CL Financial Shareholders Score Victory Against Trinidad Government

Finance Minister Colm Imbert had said a petition to have CL Financial liquidated was filed in response to attempts by the company’s shareholders to take control of the board, but the court ruled against the Government.


PORT OF SPAIN, Trinidad, Thursday July 20, 2017 – CL Financial shareholders have vowed to pay back a TT$15 billion (US$2.2 billion) debt to the Government after scoring what it called a “major legal victory” against the Keith Rowley administration last night.

Last week, Government went to the High Court with a petition to have the company liquidated. Finance Minister Colm Imbert had explained then that the move was in response to attempts by the company’s shareholders to take control of the board.

However, after a near seven-hour hearing, which went after 9 p.m., High Court Judge Kevin Ramcharan sided with the company shareholders, ruling that the action by the Government was premature.

He said the Government had no real evidence that shareholders were seeking to dispose the company’s assets in the event they regained control of the conglomerate’s board during a special general meeting carded next Tuesday.

“In fact, the evidence suggests that they (the shareholders) are intent in repaying their creditors,” Ramcharan said.

Representative for CL Financial shareholders Carlton Reis told reporters the Government’s action amounted to much ado about nothing, since the company had no intention of reneging on its debt.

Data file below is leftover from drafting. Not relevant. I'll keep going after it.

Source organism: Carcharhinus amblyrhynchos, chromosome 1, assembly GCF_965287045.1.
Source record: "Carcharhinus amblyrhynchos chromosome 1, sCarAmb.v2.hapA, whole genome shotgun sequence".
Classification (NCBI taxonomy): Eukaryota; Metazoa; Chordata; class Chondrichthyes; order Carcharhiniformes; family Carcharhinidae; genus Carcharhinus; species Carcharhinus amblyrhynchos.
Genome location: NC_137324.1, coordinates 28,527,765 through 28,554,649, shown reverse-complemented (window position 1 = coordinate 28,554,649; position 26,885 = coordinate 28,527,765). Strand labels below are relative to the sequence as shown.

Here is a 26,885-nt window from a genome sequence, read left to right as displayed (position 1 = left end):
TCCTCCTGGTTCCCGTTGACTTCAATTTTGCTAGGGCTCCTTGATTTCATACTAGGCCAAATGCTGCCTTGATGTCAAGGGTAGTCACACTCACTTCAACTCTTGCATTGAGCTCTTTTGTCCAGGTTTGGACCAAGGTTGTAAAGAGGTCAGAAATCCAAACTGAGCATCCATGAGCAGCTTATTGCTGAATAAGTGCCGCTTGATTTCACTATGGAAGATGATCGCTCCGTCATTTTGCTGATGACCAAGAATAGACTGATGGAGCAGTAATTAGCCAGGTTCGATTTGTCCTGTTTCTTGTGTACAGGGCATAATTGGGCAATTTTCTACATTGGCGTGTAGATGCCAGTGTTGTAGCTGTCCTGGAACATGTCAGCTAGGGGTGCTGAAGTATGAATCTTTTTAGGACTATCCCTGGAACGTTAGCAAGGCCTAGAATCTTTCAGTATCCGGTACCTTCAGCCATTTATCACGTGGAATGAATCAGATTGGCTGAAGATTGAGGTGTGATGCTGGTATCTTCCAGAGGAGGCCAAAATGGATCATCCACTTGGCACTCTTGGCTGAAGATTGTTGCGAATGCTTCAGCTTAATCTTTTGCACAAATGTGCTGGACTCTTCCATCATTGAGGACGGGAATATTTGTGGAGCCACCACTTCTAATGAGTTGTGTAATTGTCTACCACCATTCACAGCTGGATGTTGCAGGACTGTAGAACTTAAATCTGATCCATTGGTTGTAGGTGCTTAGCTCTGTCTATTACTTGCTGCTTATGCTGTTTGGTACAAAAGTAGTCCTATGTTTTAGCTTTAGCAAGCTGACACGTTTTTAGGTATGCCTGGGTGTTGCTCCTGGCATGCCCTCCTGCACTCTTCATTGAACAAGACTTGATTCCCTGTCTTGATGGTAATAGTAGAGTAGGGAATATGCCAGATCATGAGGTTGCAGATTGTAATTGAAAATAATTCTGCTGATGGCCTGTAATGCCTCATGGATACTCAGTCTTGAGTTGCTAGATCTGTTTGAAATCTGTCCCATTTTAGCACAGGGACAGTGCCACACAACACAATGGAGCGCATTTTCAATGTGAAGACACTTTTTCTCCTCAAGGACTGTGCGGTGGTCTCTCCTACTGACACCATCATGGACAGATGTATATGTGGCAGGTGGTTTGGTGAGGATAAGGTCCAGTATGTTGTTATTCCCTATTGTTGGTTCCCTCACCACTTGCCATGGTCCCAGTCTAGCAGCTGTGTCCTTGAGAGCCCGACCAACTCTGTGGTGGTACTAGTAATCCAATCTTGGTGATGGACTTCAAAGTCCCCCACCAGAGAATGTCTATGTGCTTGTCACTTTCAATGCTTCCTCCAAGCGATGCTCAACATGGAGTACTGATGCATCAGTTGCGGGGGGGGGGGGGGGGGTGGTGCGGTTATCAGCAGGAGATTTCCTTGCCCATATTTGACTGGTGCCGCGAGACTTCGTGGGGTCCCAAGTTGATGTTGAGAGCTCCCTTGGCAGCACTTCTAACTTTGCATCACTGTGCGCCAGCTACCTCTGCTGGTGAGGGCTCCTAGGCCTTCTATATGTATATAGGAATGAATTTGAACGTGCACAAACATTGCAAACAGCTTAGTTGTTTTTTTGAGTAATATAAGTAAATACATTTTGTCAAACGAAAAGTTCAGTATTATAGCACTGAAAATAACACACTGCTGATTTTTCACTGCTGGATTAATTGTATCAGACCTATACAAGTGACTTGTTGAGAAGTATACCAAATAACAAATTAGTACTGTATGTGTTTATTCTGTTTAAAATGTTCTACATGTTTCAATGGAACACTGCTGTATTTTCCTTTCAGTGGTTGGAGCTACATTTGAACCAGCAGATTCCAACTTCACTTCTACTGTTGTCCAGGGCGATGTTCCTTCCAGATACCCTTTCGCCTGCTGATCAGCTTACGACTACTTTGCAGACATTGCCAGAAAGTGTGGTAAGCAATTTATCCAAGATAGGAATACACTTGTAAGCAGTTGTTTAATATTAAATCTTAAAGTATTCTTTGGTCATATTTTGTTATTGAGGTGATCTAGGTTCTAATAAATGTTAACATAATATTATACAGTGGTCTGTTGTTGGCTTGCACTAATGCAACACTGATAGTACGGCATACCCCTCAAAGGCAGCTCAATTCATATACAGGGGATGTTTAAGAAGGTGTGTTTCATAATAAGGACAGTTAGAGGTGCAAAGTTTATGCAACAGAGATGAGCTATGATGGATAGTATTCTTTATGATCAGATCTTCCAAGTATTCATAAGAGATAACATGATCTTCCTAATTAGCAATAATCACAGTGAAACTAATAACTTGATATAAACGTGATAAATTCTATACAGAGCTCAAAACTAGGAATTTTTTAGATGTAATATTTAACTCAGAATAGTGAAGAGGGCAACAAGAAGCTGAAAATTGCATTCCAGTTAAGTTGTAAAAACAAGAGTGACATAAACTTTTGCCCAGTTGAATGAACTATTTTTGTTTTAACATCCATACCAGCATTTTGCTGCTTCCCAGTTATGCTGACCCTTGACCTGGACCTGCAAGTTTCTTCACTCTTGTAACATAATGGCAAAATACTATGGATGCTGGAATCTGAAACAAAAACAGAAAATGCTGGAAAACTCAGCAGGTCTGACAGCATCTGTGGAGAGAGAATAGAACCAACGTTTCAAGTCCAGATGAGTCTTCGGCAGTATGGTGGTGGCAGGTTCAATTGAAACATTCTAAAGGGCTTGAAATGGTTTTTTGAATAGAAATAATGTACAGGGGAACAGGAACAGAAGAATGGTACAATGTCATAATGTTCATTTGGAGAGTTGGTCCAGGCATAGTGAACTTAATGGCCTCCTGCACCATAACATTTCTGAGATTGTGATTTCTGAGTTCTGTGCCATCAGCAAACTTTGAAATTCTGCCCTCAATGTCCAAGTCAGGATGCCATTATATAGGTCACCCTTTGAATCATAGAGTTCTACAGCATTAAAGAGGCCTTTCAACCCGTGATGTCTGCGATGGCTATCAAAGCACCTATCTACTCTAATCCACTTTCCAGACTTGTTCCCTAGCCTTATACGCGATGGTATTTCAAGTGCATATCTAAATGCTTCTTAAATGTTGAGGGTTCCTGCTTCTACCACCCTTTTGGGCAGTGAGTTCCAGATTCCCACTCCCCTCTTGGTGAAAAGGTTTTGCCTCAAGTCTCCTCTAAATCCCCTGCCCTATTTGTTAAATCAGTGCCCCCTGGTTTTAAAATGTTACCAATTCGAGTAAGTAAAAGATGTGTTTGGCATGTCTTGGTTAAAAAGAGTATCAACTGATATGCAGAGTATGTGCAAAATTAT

“We will form a team to negotiate with the Government to repay the taxpayers, which is what we always wanted to do. I don’t know why the Government went through all this stress about, but we always insisted we wanted to pay back the Government and we are going to do it,” Reis said.

CL Financial has only paid the Government about TT$7.5 billion (US$1.1 billion) after it received approximately TT$23 billion (US$3.4 billion).

According to Imbert, under the original agreement between the Government and CL Financial, the bailout was supposed to have been completed after three years, and the assets of CL Financial and its subsidiary CLICO should have been disposed of by 2012 in order to repay the Government.

Imbert had expressed concern that there was reluctance on the part of the other shareholders to continue the original agreement and to sign another extension to the shareholders’ agreement.

During next Tuesday’s special general meeting, shareholders will table proposals to have two additional members on the board, effectively giving them control.

Under the original agreement, Government holds the majority stake in the board. CL Financial has four directors, and there are three directors from the United Shareholders Limited which represents all other shareholders.

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